Fake Facebook friends lead victims to lose thousands in scams
Thousands of dollars are being lost by WA victims who are led into falling for grant or lottery prize scams by Facebook friends who have had their profiles cloned.
The victims get contacted by the cloned friend’s profile via Messenger asking if they had received their money, as their name is on a list of recipients who have won money either from a grant scheme or a lottery. The victims are usually directed to a fake Facebook page or website that confirms their name on a list of winners.
The victims are then lured into a claims process that requires them to provide personal and financial information as well as pay upfront fees before receiving the money. A number of excuses are used to explain a delay in the payment being made, with more money being demanded in fees.
The victims are convinced the offer is genuine as their ‘friend’ on Facebook told them that they had received the money.
In the general category of ‘unexpected money/winnings’, 37 scam victims in WA have lost a total of almost $600,000 so far this year.
Commissioner for Consumer Protection David Hillyard said a simple phone call to their friend could have prevented the losses.
“People have to be aware that the cloning of profiles is occurring so they need to be wary when they receive a message via social media regarding any financial windfall,” Mr Hillyard said.
“Question why you would be getting money from a grant that you didn’t apply for or from a lottery you didn’t enter, so do some checking before you send any money.
“Rather than relying on communicating via social media, all it takes is a phone call to the friend in question to determine if the offer is genuine or not. An online search of the name of the company or organisation supposedly making the offer may also uncover that it’s a scam.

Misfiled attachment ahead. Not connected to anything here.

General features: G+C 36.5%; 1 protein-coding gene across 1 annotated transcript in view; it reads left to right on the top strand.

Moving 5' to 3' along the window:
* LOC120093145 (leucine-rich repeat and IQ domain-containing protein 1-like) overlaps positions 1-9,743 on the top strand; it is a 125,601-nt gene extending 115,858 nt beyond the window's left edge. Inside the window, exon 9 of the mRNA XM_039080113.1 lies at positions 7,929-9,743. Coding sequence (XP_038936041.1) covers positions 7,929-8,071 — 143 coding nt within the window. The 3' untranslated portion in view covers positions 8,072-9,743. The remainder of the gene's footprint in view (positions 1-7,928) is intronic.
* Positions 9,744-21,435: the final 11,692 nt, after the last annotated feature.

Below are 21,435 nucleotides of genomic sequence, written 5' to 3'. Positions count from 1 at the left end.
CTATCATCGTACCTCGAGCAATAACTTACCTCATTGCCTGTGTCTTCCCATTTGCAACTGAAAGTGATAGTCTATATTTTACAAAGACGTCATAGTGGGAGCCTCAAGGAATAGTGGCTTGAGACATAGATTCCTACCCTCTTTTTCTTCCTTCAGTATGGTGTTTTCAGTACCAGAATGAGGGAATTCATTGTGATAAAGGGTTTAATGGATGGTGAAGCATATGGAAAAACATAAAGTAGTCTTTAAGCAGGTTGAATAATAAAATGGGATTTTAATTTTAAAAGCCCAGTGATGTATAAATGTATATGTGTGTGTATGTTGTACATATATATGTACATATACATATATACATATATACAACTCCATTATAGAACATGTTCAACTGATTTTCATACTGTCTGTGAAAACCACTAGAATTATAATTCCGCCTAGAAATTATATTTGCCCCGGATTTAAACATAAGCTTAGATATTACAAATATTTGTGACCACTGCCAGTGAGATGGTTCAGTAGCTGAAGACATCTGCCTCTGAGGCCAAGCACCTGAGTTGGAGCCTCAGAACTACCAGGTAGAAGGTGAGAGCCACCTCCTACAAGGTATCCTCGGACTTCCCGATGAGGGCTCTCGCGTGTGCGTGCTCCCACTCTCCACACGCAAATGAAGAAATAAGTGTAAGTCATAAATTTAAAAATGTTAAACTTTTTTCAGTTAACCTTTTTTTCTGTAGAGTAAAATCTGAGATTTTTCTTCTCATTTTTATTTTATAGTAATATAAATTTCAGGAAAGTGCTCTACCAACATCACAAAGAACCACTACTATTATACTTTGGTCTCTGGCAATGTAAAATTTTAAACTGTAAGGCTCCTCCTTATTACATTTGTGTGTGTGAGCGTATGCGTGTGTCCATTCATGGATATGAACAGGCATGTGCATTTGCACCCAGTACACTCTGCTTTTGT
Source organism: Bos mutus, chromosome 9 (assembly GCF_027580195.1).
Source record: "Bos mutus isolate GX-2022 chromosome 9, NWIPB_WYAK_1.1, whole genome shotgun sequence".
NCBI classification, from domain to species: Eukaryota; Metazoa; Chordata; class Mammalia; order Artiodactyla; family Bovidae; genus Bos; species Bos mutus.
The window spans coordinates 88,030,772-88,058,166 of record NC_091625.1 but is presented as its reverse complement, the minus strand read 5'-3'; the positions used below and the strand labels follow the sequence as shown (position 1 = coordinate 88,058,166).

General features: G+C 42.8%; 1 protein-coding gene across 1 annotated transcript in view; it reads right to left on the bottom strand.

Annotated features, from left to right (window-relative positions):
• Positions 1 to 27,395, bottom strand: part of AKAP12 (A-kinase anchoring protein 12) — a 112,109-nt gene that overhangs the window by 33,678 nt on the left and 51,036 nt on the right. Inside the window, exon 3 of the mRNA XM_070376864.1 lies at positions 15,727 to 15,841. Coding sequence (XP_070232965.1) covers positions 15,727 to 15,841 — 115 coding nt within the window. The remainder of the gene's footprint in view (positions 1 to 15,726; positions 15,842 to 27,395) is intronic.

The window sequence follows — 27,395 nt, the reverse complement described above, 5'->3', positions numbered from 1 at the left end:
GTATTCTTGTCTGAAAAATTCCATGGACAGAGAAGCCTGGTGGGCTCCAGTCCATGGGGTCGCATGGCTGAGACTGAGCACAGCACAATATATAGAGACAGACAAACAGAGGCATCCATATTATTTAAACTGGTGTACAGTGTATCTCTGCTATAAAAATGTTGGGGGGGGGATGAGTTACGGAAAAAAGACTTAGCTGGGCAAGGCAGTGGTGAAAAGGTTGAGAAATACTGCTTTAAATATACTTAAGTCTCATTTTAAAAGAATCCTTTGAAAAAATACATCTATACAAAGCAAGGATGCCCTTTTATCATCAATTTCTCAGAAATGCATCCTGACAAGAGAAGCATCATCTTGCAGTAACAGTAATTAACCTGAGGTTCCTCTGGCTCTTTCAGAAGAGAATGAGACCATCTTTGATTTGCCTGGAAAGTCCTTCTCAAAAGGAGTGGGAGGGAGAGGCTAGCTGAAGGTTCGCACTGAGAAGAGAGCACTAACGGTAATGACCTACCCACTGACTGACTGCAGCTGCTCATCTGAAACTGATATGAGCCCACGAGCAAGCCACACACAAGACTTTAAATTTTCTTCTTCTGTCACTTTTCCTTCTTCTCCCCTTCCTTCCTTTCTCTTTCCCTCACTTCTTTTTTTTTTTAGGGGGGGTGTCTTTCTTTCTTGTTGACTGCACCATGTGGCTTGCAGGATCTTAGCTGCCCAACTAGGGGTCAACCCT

“This scam would have been preceded by the acceptance of a friend request from someone who is already your friend on Facebook, so that should get alarm bells ringing.
“We recommend that Facebook users put their security setting to the highest possible so there is less likelihood that scammers can get access to their details, friends’ list and photos to produce a cloned profile that will then be used to scam those friends.”
- If you get a message like this, pick up the phone and talk to your friend off Facebook before sending any money.
- Independently verify information provided (Google searches/confirm the grant provider and contact them directly).
- Did you recently receive another friend request from this person?
- Watch for differences in the language being used in the messages and compare it to how your friend would normally communicate.
- Ask yourself, why is your friend focused on you sending money?
- Why are you sending the funds in the method they are asking when you haven’t received any verification in writing?
- Remember, Government or official agencies don’t communicate about payments via social media.
Media Contact: Alan Hynd, (08) 6552 9248 / 0429 078 791 / email@example.com
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